U.S. Regulators Expand Safety Probe to 159,000 Tesla Vehicles Over Touchscreen Display Failures
【Summary】The U.S. National Highway Traffic Safety Administration (NHTSA) said on Monday it was expanding its probe into nearly 159,000 Tesla Model S and Model X vehicles over reports of the center touchscreen display failures. The expanding investigation is being upgraded to an “engineering analysis” the administration said, which is required before the NHTSA can make steps to formally recall a vehicle.
The U.S. National Highway Traffic Safety Administration (NHTSA) said on Monday it was expanding its probe into nearly 159,000 Tesla Model S and Model X vehicles over reports of the center touchscreen display failures, Reuters reports.
The expanding investigation is being upgraded to an "engineering analysis" the administration said, which is required before the NHTSA can make steps to formally recall a vehicle.
The part in question is the memory control unit (MCU) supporting Tesla's center-mounted touchscreen display, which gives a driver access to most of the vehicle's controls. It is used for entertainment, maps, navigation, and heating and air conditioning controls. The NHTSA opened a preliminary evaluation in June after Tesla owners reported a high number of touchscreen failures.
The NHTSA said it has reviewed 12,523 claims and complaints about the issue, which would impact around 8% of the vehicles under investigation.
Since the dashboard mounted display is the only way to access most vehicle features and subsystem control menus, the loss of the touchscreen results in the loss of the rear view camera feed when putting the vehicle in reverse.
Other systems that are not accessible without using the touchscreen are the vehicle's rear window defogger, as well as the audible chimes for the turn signals and those that confirm the activation of Tesla's Autopilot automated driving feature.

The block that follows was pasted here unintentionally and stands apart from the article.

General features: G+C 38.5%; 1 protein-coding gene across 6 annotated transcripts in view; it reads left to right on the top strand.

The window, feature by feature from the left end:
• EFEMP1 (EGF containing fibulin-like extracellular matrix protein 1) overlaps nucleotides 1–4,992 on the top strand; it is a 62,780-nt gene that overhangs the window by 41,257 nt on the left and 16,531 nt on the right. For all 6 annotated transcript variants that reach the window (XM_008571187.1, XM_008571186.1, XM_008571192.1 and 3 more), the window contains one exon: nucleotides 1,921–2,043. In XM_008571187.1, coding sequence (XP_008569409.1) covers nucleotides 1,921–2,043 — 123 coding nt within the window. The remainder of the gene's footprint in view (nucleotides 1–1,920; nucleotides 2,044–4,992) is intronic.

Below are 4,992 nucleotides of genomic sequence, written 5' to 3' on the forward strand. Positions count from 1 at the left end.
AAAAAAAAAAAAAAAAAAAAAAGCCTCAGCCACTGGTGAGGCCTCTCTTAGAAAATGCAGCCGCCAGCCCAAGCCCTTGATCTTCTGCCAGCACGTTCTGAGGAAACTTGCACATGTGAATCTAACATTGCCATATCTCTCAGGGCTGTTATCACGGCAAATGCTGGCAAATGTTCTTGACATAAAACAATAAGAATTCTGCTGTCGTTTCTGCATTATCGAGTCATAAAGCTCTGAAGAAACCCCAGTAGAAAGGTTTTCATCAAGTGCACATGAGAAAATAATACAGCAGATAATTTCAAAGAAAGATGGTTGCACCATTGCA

Some Tesla owners however complained that the failures could result in loss of charging ability and that other safety alerts could be impacted. One driver said he could not clear fogged windows because he could not change climate controls, according to Reuters.
NHTSA said however the failure does not affect vehicle-control systems.
The initial probe launched in June was for roughly 63,000 Model S sedans built between 2012 and 2018, but now its investigation has been expanded to include the 2016-2018 Model X vehicles.
A Closer Look at the Problem
The media control unit (MCU) for the touchscreen display in the Tesla Model S and X vehicles built until early 2018 used a Linux-based open source operating system running on a NVIDIA Tegra 3 SoC which was introduced back in 2011.
The Linux OS is stored on an 8GB embedded Multimedia Controller (eMMC) flash memory device instead of using a removable flash storage device. Although flash memory is widely used and is considered highly reliable for millions of electronic devices, one drawback for its use in the auto industry is that it has a finite number of rear/write cycles, the NHTSA said.